Doktor Kaboom! will be performing in Loeb Playhouse, Stewart Center on the Purdue campus on Sunday, November 20th at 3 p.m. Come early! Beginning at 2:00 p.m. in the Stewart Center West Lobby Purdue’s Network for Earthquake Engineering and Simulation (NEES) will have activities and information relating to earthquakes and tsunamis. Patrons will get to see how engineering helps minimize damage from natural disaster through design and construction techniques. They will also have a Make Your Own Earthquake station where children will be able to jump on a board with a sensor that transmits the “shake” to a computer program seismograph.

“We will be able to personalize the seismographs, and the students will be able to take with them a printed copy of the earthquake they created,” says Pamela McClure, NEEScomm Instructional Designer for NEES.

For more information on Doktor Kaboom! please visit the Convocations website at

Laura Clavio, Assistant Director

Wednesday, October 5, 2011


There are two often ignored facts that the music of Genuine Negro Jig, the Grammy winning recording by the Carolina Chocolate Drops addresses. First, African-Americans had a string band music tradition, and, second, that tradition had roots in the Piedmont region of North and South Carolina. A forerunner of bluegrass and country music, the string band was instrumented by banjo, fiddle in the late 19th century. Guitar, snare drum, jug, kazoo and harmonica, bones, washboard and mandolin were added later. Most African-American bands played the old time music of the region, and the Choc Drops have revitalized many of the foot-stomping songs with a dash of their own modern flair. Additionally they dropped into their recording original compositions and even a cover or two.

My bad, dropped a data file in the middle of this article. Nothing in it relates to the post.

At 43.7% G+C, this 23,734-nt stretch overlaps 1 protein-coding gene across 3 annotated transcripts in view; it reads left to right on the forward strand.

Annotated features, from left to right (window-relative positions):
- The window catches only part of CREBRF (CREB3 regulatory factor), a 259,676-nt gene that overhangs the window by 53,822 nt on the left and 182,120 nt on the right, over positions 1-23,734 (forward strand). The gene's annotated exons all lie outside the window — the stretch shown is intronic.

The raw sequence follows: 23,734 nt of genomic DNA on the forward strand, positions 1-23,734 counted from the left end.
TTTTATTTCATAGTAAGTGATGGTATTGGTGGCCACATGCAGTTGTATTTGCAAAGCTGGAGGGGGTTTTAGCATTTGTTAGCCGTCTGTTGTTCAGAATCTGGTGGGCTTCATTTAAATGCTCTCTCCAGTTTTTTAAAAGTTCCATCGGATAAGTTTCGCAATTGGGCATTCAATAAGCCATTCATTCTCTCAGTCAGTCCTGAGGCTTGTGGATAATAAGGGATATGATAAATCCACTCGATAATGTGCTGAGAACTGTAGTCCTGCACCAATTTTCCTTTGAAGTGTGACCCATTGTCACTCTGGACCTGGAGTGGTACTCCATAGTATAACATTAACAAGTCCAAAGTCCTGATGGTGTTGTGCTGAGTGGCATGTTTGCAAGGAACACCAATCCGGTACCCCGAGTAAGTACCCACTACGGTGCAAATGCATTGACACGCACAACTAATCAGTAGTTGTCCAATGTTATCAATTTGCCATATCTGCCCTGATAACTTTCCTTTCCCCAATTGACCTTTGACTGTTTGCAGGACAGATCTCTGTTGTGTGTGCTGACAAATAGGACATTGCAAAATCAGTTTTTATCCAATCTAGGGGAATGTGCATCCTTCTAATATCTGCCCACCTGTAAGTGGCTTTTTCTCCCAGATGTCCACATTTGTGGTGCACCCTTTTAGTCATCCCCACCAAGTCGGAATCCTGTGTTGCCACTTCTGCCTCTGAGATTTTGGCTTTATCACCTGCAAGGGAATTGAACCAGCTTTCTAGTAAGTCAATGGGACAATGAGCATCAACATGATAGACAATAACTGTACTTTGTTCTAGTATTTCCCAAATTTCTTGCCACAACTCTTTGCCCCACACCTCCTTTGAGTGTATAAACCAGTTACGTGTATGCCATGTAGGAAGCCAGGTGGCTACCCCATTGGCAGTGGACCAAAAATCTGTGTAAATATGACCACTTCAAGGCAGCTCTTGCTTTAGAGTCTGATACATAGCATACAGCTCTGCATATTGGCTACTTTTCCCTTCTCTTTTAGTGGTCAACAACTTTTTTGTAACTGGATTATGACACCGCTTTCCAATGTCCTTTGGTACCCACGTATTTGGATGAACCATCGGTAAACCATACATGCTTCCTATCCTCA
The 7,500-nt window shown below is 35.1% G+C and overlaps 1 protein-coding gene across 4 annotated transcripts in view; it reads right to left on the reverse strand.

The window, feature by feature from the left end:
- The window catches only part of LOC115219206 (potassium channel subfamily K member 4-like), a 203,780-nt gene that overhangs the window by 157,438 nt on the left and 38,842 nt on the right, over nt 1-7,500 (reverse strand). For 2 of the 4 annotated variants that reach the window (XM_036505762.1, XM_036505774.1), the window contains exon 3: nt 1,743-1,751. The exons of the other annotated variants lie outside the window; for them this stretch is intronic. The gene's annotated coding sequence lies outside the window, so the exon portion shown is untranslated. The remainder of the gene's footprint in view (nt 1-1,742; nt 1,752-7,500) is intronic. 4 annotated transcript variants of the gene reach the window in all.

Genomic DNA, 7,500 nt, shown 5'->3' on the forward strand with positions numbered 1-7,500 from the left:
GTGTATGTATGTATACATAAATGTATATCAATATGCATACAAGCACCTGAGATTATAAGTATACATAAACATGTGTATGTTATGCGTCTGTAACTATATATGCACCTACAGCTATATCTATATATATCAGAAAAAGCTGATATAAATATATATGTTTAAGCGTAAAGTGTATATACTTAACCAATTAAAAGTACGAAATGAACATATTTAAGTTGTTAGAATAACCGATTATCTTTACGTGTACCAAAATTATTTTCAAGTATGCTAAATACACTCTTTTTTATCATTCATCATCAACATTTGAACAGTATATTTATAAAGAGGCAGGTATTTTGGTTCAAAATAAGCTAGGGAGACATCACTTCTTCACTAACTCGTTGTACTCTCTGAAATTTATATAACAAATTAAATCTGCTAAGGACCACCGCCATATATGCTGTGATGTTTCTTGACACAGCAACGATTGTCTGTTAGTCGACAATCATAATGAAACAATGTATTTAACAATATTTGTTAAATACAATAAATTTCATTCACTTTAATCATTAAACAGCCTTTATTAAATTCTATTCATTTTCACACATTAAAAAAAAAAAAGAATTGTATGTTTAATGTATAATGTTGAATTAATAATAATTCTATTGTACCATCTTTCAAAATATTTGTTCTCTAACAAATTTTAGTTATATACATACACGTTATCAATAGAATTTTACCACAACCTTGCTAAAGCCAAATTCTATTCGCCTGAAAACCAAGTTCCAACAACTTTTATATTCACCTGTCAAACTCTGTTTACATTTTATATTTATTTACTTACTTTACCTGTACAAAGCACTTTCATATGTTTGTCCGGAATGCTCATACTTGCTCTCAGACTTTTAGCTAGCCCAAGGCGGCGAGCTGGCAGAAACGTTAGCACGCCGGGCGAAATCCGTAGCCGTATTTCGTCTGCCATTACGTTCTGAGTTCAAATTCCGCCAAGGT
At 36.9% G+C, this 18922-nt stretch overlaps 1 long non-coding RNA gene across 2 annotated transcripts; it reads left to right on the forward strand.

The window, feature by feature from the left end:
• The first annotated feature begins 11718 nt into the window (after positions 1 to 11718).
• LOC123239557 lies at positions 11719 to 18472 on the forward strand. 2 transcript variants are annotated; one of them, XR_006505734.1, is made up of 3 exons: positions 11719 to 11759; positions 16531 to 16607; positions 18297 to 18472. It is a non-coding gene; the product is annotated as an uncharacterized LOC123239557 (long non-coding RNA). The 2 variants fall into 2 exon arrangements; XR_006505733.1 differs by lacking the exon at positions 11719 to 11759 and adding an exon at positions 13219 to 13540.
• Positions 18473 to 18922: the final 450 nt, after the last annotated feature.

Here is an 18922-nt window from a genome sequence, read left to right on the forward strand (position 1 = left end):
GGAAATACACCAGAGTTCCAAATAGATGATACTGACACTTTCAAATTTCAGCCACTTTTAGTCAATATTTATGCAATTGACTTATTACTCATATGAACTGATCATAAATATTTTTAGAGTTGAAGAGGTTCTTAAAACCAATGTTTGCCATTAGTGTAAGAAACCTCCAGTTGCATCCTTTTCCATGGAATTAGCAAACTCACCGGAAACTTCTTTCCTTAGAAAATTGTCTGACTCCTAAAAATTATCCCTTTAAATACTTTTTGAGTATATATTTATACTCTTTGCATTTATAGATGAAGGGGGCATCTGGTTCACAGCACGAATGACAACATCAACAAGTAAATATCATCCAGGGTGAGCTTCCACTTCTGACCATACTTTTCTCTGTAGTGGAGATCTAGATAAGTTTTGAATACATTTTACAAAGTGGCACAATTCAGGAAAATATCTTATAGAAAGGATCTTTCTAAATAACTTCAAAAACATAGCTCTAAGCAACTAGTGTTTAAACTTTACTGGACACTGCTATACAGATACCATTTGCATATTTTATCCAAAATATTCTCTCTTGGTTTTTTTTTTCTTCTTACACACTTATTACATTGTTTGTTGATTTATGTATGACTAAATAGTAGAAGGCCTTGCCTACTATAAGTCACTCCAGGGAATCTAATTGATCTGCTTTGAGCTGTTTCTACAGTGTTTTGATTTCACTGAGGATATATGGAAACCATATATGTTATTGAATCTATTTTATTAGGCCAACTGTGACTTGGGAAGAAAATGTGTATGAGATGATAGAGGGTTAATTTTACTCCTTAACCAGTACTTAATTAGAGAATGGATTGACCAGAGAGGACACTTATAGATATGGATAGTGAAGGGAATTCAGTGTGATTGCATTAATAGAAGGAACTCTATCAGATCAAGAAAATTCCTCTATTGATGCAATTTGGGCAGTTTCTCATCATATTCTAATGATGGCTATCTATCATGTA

The original band met in 2005 at The Black Banjo Gathering in North Carolina. All three were trained in Piedmont banjo and fiddle music by 90-year-old Joe Thompson, believed to be the last living performer from the Piedmont string band era. The group freely interchanges instruments, but a lion’s portion of the vocal work goes to classically trained vocalist Rhiannon Giddens as it is so beautifully demonstrated in here electrifying rendition of Reynadine.

This fourth album for the group was awarded a 2010 Grammy as best traditional folk album and begins with Peace Behind the Bridge, a song written by legendary Piedmont guitarist Etta Baker. Other selections include such traditional gems as Trouble in Your Mind, Snowden’s Jig and Cindy Gal. While honoring tradition, the band does not feel bound to it and handily mixes it with modern musical sensibilities and mountain instrument arrangements, even a version of Blu Cantrells’s Hit ‘em Up Style, an urban classic.